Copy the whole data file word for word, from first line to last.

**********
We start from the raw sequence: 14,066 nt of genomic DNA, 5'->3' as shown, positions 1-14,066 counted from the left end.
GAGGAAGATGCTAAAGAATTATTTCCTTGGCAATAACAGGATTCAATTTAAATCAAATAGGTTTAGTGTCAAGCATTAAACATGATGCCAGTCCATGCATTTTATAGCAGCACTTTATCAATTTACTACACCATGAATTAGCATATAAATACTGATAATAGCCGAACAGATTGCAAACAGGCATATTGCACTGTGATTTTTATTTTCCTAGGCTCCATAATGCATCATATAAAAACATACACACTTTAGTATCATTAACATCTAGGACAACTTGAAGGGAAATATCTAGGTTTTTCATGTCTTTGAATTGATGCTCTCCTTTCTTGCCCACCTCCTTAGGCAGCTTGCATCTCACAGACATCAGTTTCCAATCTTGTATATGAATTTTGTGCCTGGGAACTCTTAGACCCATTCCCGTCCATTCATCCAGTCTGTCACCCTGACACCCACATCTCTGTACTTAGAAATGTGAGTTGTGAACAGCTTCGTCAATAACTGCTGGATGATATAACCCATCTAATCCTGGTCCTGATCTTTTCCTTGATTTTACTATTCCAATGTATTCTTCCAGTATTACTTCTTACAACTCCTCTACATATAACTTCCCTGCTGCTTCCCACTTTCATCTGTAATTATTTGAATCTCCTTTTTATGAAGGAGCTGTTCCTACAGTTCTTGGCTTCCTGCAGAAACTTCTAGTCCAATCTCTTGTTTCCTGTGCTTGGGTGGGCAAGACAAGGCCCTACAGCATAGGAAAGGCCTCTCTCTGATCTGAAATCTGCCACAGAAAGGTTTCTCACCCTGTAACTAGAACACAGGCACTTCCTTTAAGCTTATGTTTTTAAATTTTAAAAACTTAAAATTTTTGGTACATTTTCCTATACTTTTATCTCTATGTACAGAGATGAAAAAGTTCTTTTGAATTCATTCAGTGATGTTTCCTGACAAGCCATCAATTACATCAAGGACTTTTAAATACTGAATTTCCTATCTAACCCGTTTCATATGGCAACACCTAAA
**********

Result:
We start from the raw sequence: 14,066 nt of genomic DNA, 5'->3' as shown, positions 1-14,066 counted from the left end.
GAGGAAGATGCTAAAGAATTATTTCCTTGGCAATAACAGGATTCAATTTAAATCAAATAGGTTTAGTGTCAAGCATTAAACATGATGCCAGTCCATGCATTTTATAGCAGCACTTTATCAATTTACTACACCATGAATTAGCATATAAATACTGATAATAGCCGAACAGATTGCAAACAGGCATATTGCACTGTGATTTTTATTTTCCTAGGCTCCATAATGCATCATATAAAAACATACACACTTTAGTATCATTAACATCTAGGACAACTTGAAGGGAAATATCTAGGTTTTTCATGTCTTTGAATTGATGCTCTCCTTTCTTGCCCACCTCCTTAGGCAGCTTGCATCTCACAGACATCAGTTTCCAATCTTGTATATGAATTTTGTGCCTGGGAACTCTTAGACCCATTCCCGTCCATTCATCCAGTCTGTCACCCTGACACCCACATCTCTGTACTTAGAAATGTGAGTTGTGAACAGCTTCGTCAATAACTGCTGGATGATATAACCCATCTAATCCTGGTCCTGATCTTTTCCTTGATTTTACTATTCCAATGTATTCTTCCAGTATTACTTCTTACAACTCCTCTACATATAACTTCCCTGCTGCTTCCCACTTTCATCTGTAATTATTTGAATCTCCTTTTTATGAAGGAGCTGTTCCTACAGTTCTTGGCTTCCTGCAGAAACTTCTAGTCCAATCTCTTGTTTCCTGTGCTTGGGTGGGCAAGACAAGGCCCTACAGCATAGGAAAGGCCTCTCTCTGATCTGAAATCTGCCACAGAAAGGTTTCTCACCCTGTAACTAGAACACAGGCACTTCCTTTAAGCTTATGTTTTTAAATTTTAAAAACTTAAAATTTTTGGTACATTTTCCTATACTTTTATCTCTATGTACAGAGATGAAAAAGTTCTTTTGAATTCATTCAGTGATGTTTCCTGACAAGCCATCAATTACATCAAGGACTTTTAAATACTGAATTTCCTATCTAACCCGTTTCATATGGCAACACCTAAA